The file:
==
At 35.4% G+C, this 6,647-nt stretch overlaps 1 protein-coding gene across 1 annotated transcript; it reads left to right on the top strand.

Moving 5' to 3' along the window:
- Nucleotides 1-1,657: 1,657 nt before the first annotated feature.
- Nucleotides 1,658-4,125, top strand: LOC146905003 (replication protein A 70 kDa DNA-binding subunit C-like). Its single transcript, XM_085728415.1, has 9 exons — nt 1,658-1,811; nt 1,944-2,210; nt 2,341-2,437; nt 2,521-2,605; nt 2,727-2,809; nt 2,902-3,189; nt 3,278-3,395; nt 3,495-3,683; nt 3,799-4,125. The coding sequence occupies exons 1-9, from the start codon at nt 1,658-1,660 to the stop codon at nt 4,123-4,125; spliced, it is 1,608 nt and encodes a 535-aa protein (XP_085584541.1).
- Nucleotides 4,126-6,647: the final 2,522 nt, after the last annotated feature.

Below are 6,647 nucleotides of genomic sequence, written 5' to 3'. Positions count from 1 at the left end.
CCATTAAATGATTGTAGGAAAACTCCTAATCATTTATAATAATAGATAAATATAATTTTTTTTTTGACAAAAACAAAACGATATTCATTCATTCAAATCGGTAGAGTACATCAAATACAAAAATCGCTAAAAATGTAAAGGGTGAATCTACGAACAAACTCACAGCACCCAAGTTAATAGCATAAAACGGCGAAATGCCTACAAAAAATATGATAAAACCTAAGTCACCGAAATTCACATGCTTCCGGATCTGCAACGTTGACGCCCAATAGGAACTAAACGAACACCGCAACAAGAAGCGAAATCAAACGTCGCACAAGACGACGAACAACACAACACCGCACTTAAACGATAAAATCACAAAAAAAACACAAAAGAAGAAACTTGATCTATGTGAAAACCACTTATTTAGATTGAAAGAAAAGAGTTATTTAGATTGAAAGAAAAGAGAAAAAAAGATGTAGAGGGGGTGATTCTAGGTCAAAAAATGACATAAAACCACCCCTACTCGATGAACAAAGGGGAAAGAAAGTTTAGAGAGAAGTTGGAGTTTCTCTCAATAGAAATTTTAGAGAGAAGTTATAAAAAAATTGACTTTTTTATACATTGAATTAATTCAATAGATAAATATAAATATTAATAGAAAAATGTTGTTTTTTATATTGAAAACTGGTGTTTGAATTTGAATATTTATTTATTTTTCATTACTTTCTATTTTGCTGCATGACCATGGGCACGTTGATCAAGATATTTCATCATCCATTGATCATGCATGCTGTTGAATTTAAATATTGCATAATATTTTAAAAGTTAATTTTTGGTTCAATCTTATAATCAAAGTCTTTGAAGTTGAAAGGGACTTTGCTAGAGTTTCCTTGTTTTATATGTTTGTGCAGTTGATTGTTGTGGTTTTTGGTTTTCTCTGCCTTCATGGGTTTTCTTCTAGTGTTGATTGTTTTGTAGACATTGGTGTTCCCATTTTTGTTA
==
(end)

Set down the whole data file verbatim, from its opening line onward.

At 35.4% G+C, this 6,647-nt stretch overlaps 1 protein-coding gene across 1 annotated transcript; it reads left to right on the top strand.

Moving 5' to 3' along the window:
- Nucleotides 1-1,657: 1,657 nt before the first annotated feature.
- Nucleotides 1,658-4,125, top strand: LOC146905003 (replication protein A 70 kDa DNA-binding subunit C-like). Its single transcript, XM_085728415.1, has 9 exons — nt 1,658-1,811; nt 1,944-2,210; nt 2,341-2,437; nt 2,521-2,605; nt 2,727-2,809; nt 2,902-3,189; nt 3,278-3,395; nt 3,495-3,683; nt 3,799-4,125. The coding sequence occupies exons 1-9, from the start codon at nt 1,658-1,660 to the stop codon at nt 4,123-4,125; spliced, it is 1,608 nt and encodes a 535-aa protein (XP_085584541.1).
- Nucleotides 4,126-6,647: the final 2,522 nt, after the last annotated feature.

Below are 6,647 nucleotides of genomic sequence, written 5' to 3'. Positions count from 1 at the left end.
CCATTAAATGATTGTAGGAAAACTCCTAATCATTTATAATAATAGATAAATATAATTTTTTTTTTGACAAAAACAAAACGATATTCATTCATTCAAATCGGTAGAGTACATCAAATACAAAAATCGCTAAAAATGTAAAGGGTGAATCTACGAACAAACTCACAGCACCCAAGTTAATAGCATAAAACGGCGAAATGCCTACAAAAAATATGATAAAACCTAAGTCACCGAAATTCACATGCTTCCGGATCTGCAACGTTGACGCCCAATAGGAACTAAACGAACACCGCAACAAGAAGCGAAATCAAACGTCGCACAAGACGACGAACAACACAACACCGCACTTAAACGATAAAATCACAAAAAAAACACAAAAGAAGAAACTTGATCTATGTGAAAACCACTTATTTAGATTGAAAGAAAAGAGTTATTTAGATTGAAAGAAAAGAGAAAAAAAGATGTAGAGGGGGTGATTCTAGGTCAAAAAATGACATAAAACCACCCCTACTCGATGAACAAAGGGGAAAGAAAGTTTAGAGAGAAGTTGGAGTTTCTCTCAATAGAAATTTTAGAGAGAAGTTATAAAAAAATTGACTTTTTTATACATTGAATTAATTCAATAGATAAATATAAATATTAATAGAAAAATGTTGTTTTTTATATTGAAAACTGGTGTTTGAATTTGAATATTTATTTATTTTTCATTACTTTCTATTTTGCTGCATGACCATGGGCACGTTGATCAAGATATTTCATCATCCATTGATCATGCATGCTGTTGAATTTAAATATTGCATAATATTTTAAAAGTTAATTTTTGGTTCAATCTTATAATCAAAGTCTTTGAAGTTGAAAGGGACTTTGCTAGAGTTTCCTTGTTTTATATGTTTGTGCAGTTGATTGTTGTGGTTTTTGGTTTTCTCTGCCTTCATGGGTTTTCTTCTAGTGTTGATTGTTTTGTAGACATTGGTGTTCCCATTTTTGTTA